I’m in full assembler mode these days, preparing to teach an assembler class for Marist College that starts on Monday. It’s playing havoc with my golf game, but the upside is I’m getting a lot done. I’ve recently updated chapters 1-4 of the assembler book. That includes a complete re-write of Chapter 4, trying to provide explanations of addressing on IBM mainframes. I’m also adding a problem set to the end of each chapter, trying to make the book function better as a textbook.
I will always provide access to the individual chapters online, but my plan is to self-publish an ebook and a printed version that can be ordered. More about that later.
I want to thank everyone who has pointed out errors or suggested improvements in the text. I am listening and making the changes you suggested.
It has been fun to be part of the IBM Champions program this year – an honor! The IBM Champions program is taking currently taking nominations through November 30. Is there someone who helps you or answers your questions? Say thank you by nominating them to be an #IBMChampion. Tell their story to help them earn their star. You can even nominate yourself. https://developer.ibm.com/champions/
I have just finished an extensive rewrite of book chapter 10. I’ve added much more material on USING and DROP. Besides an introduction to DSECTs, You’ll find a discussion of ordinary, labeled, dependent, and labeled dependent USING statements. There is an explanation of what the assembler is doing in pass one, and how the USING table is processed in pass two as you issue USING and DROP directives. I’ll probably come back and add some programming exercises, but for the moment, I’m done.
Many thanks to Ajith Thankappan for his helpful suggestions. You can find that chapter here and on the website.
Writing a book takes years – at least it does for me. Writing a book about a computer that is still evolving is difficult. The evolution of IBM System/z machines over the last twenty years is amazing. The things I wrote years ago are often dated now – mostly correct, but dated – newer instructions, newer techniques have come along. I’ll keep working at this – editing chapters and changing the content. Today I reposted Chapter 4. Kudos to Les Kelley for some good suggestions that got me thinking.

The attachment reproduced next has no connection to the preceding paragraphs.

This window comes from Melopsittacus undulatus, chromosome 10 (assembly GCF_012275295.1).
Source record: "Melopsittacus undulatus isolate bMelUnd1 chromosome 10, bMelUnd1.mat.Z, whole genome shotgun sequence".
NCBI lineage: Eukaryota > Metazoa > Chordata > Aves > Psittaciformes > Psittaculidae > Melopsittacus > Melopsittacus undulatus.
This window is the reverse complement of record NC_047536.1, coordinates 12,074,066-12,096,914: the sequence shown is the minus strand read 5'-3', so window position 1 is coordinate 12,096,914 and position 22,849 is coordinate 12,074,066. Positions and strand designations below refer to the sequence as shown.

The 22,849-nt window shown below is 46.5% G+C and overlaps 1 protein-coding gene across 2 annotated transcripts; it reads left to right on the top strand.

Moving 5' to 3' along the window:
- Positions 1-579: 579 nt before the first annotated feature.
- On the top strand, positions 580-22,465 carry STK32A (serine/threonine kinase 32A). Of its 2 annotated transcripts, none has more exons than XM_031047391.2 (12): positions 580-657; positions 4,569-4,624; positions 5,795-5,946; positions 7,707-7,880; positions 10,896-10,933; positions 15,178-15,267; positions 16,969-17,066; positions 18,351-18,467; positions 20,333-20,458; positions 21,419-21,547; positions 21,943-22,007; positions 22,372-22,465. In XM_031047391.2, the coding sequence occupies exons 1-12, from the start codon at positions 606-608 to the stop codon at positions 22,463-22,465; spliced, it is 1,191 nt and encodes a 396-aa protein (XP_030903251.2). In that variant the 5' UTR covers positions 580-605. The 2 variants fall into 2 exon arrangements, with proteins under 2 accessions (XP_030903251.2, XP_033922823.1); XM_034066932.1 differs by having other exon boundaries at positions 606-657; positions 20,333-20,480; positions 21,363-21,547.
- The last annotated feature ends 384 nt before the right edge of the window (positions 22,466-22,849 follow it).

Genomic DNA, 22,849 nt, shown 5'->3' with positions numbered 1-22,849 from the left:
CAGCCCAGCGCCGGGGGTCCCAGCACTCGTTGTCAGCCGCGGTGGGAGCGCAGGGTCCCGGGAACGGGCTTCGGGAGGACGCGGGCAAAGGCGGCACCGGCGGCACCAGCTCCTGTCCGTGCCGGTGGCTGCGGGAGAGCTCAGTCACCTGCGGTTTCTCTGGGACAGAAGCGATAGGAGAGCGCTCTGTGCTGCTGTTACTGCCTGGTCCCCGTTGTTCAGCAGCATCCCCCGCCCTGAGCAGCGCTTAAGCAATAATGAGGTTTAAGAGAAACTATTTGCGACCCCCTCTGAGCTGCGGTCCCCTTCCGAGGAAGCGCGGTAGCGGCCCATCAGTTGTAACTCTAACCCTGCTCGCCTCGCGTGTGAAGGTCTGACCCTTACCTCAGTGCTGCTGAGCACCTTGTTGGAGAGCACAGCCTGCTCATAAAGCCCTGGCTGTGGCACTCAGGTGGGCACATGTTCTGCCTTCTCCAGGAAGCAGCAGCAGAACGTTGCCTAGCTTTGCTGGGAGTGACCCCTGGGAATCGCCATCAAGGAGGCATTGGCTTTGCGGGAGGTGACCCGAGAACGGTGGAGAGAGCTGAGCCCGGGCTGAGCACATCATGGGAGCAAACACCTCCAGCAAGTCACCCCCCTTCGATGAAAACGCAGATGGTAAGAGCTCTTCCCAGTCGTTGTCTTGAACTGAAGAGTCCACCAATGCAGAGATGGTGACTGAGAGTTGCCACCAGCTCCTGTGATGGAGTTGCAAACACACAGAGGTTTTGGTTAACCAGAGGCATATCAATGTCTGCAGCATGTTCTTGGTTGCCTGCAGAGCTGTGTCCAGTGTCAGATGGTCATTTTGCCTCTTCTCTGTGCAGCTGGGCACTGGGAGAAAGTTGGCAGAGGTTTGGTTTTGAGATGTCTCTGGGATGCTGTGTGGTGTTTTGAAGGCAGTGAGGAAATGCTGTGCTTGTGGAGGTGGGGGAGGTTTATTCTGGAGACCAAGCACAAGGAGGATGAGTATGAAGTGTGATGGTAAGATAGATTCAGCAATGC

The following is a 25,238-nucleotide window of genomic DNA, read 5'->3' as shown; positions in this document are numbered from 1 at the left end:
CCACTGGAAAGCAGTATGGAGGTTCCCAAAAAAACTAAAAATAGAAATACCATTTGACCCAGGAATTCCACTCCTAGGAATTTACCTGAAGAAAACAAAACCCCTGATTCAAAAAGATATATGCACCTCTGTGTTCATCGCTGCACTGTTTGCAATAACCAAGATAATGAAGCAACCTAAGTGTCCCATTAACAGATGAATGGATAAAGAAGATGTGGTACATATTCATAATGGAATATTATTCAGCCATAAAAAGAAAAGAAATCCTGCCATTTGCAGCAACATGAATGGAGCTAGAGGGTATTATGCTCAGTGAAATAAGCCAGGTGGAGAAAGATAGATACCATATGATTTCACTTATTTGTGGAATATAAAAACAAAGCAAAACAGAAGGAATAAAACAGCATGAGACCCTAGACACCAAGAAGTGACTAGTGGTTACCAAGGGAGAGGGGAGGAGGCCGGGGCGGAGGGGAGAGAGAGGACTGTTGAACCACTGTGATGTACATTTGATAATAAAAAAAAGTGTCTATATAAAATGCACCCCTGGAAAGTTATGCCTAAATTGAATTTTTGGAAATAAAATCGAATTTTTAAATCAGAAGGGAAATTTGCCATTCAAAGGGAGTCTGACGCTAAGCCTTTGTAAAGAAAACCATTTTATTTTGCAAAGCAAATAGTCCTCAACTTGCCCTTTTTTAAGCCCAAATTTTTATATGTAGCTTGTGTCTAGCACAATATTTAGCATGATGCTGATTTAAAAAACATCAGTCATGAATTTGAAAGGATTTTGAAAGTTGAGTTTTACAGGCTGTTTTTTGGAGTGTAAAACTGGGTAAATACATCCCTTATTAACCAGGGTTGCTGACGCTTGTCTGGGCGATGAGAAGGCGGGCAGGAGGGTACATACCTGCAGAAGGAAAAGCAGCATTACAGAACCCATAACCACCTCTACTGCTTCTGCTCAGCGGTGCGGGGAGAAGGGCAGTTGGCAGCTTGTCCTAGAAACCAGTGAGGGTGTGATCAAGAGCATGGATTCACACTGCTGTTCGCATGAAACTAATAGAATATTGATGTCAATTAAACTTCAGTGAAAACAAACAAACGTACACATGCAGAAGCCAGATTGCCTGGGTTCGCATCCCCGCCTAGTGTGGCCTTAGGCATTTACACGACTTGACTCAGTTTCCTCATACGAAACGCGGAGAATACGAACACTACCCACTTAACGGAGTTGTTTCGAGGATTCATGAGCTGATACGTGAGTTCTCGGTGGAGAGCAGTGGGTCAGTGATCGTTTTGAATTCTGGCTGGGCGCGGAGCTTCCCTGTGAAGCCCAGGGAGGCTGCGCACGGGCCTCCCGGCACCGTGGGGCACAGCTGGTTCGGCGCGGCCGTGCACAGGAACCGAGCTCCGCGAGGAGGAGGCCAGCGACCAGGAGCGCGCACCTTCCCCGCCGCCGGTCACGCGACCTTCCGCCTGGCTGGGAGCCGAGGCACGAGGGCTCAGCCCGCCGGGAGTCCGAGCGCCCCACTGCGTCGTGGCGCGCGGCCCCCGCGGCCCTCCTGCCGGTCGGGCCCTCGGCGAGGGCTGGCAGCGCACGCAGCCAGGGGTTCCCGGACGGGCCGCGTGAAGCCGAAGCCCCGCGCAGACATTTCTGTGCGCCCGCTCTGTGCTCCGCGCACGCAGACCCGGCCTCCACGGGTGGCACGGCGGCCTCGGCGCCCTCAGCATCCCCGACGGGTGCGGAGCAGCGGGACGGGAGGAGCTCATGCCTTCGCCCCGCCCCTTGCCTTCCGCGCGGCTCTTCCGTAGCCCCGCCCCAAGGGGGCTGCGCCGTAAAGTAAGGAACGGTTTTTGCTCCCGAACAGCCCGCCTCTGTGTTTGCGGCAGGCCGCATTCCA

I’ve been working on a new assembler book for a while – writing new material and organizing the old material I’ve written into a coherent whole. I think there is a need for a book aimed at beginning assembler programmers, and this is my best attempt. I love John Erhman’s assembler text, Assembler Language Programming for IBM z System Servers – Version 2.00. It’s hard to beat John’s book for the wealth of material it contains. But I would characterize that book as a reference book, rather than a textbook. What I’m aiming for is a text that an instructor could use for a class, or a book that an interested reader could use on their own to learn IBM assembly language. So the book introduces topics in an order I found helpful for teaching beginners. I hope that together these two books will help you master this language.
Here is where you come in: I could use your help. I’m publishing each of the completed chapters on the website for you to use. If you find errors or have suggestions for making it better, let me know. You see, I’m not punctilious. I try to be – it’s a goal – but I’m not, and I need your help finding errors. At some point, I’ll put all the chapters together into a physical book and make it available to you. In the meantime, help me make this better now.
I’ll be teaching a beginning assembler class online again this fall through the Marist College IDCP as part of a two-course sequence. Together, we will write a series of assembler programs that lead to the mastery of skills needed to write assembler programs professionally. Each year, I add new materials and lectures to the course. Class sizes are manageably small, and I’ll communicate with you through on-line office hours and by email. Access to an IBM mainframe is provided as part of the course. Successful completion of these courses leads to IBM Digital certification. You can read more about the IDCP program here. Enrollment is going on now. Contact Roberta Diggins for more information (email: email@example.com or phone: 845-575-3601).
The IDCP offers courses in four areas: 1) Z/OS Programming and Applications, 2) Data Center, 3) Cybersecurity, and 4) Emerging Technologies, including an Introduction to Quantum Computing Algorithms and Programming.
I’ve added a second video as part of the introduction to VSAM for Assembler Programmers. You can find the first and second videos, as well as the related Powerpoints in the Video Course . Many thanks to Melvyn Maltz for generously making suggestions and pointing out corrections. I’ll add Part 3 soon.